By Torrey Sims
RUSHVILLE, Ind. — The Rush County Jail project in Rushville is now one step closer to its groundbreaking. The project is the result of a successful collaboration between Rush County Sheriff Jim Cowan, members of the county’s Community Corrections Department and city officials. The Indianapolis office of DLZ Architects and Engineers will be responsible for the design of the approximately $20 million jail.
In fall of 2016, Eric Ratts, AIA, principal architect for DLZ, requested that county leaders approve his request to seek bids for the demolition of existing buildings between Main Street and Perkins Street in order to prepare for the Rush County Jail project. After leaders agreed to the demolition, final plans for the project were submitted and as of press time it is anticipated that the jail project will break ground in late January or early Feb. 2017.
With an emphasis on addressing mental health and addictions, the 139-bed design incorporates an extensive medical housing unit, according to Ratts. The 54,630-square-foot jail project went to bid for construction services on Dec. 20, and as of press time was set to announce the construction team on Jan. 9, 2017.
Highlights of the design include alternate housing for work-release inmates; an indirect podular remote general housing concept; additional space for the county coroner, community corrections and 911-dispatch; and a training center.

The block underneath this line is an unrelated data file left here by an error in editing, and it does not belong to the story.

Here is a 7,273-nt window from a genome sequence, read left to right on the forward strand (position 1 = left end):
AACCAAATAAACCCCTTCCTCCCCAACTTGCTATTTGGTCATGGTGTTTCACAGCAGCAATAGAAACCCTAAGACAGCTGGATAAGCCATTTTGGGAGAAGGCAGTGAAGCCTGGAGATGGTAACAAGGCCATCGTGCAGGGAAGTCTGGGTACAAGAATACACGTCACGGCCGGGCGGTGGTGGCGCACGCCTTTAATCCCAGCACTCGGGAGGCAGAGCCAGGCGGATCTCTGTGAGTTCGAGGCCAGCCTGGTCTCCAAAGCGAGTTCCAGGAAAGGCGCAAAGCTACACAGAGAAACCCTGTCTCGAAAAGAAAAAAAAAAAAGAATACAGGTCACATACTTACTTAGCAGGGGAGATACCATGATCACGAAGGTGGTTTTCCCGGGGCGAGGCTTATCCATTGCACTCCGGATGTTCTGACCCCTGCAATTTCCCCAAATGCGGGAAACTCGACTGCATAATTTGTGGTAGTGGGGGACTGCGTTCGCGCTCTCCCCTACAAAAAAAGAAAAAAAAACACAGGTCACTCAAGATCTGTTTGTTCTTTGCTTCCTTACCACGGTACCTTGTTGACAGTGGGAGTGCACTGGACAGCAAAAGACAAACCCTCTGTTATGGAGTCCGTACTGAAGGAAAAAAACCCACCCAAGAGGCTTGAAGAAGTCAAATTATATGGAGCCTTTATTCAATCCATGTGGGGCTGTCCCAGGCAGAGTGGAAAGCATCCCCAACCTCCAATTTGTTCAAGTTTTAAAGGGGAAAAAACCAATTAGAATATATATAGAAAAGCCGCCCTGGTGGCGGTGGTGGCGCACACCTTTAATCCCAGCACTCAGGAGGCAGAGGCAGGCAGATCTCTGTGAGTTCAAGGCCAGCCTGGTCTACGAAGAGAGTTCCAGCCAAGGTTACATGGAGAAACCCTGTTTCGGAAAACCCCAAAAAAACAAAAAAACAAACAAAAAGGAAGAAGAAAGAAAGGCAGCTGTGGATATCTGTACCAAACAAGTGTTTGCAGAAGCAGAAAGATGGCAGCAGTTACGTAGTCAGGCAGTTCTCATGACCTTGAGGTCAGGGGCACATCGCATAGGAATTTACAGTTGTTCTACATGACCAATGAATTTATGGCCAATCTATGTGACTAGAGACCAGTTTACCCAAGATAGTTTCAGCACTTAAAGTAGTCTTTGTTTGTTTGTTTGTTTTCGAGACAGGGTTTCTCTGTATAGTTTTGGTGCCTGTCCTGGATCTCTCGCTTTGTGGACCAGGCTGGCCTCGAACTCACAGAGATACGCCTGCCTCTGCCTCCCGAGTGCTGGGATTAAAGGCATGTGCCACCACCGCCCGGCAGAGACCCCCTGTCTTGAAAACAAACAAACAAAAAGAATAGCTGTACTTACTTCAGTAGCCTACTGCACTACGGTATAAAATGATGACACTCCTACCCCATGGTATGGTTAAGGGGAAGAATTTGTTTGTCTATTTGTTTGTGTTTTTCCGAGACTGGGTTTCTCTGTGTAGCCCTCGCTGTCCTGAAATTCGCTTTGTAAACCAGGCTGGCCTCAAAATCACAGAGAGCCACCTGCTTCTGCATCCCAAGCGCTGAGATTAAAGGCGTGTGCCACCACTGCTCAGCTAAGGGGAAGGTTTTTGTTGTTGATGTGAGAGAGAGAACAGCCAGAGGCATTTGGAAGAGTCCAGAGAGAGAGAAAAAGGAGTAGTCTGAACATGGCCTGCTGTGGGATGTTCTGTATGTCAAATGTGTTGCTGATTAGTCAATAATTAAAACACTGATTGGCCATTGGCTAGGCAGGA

Another component that makes the project stand out is its physical site. Located in a historic downtown area, the jail will be easily accessible and is anticipated to help revive a blighted area in downtown Rushville, according to Ratts. The location of the new jail will be adjacent to both the courthouse and the probation department.
The city of Rushville was also just named a “Stellar Community” by the state of Indiana. The Indiana Stellar Communities Program (ISCP) launched in 2010 and is a multi-year, more than $58 million (investments to date) initiative operated by the Indiana lieutenant governor’s office and funded by three state agencies: the Indiana Housing and Community Economic Development Authority, the Indiana Office of Community and Rural Affairs and the Indiana Department of Transportation. According to the state’s website, the lieutenant governor’s office recognized a need for “more innovative, comprehensive development efforts in rural communities in Indiana to meet the unique local needs and make a bigger impact.”
Ratts explained that choosing the downtown location for the new jail bodes well for the city’s efforts to meet the goals of growing the infrastructure of downtown Rushville. By having the civic and justice presence located in such a close proximity it also severely reduces transportation time and costs.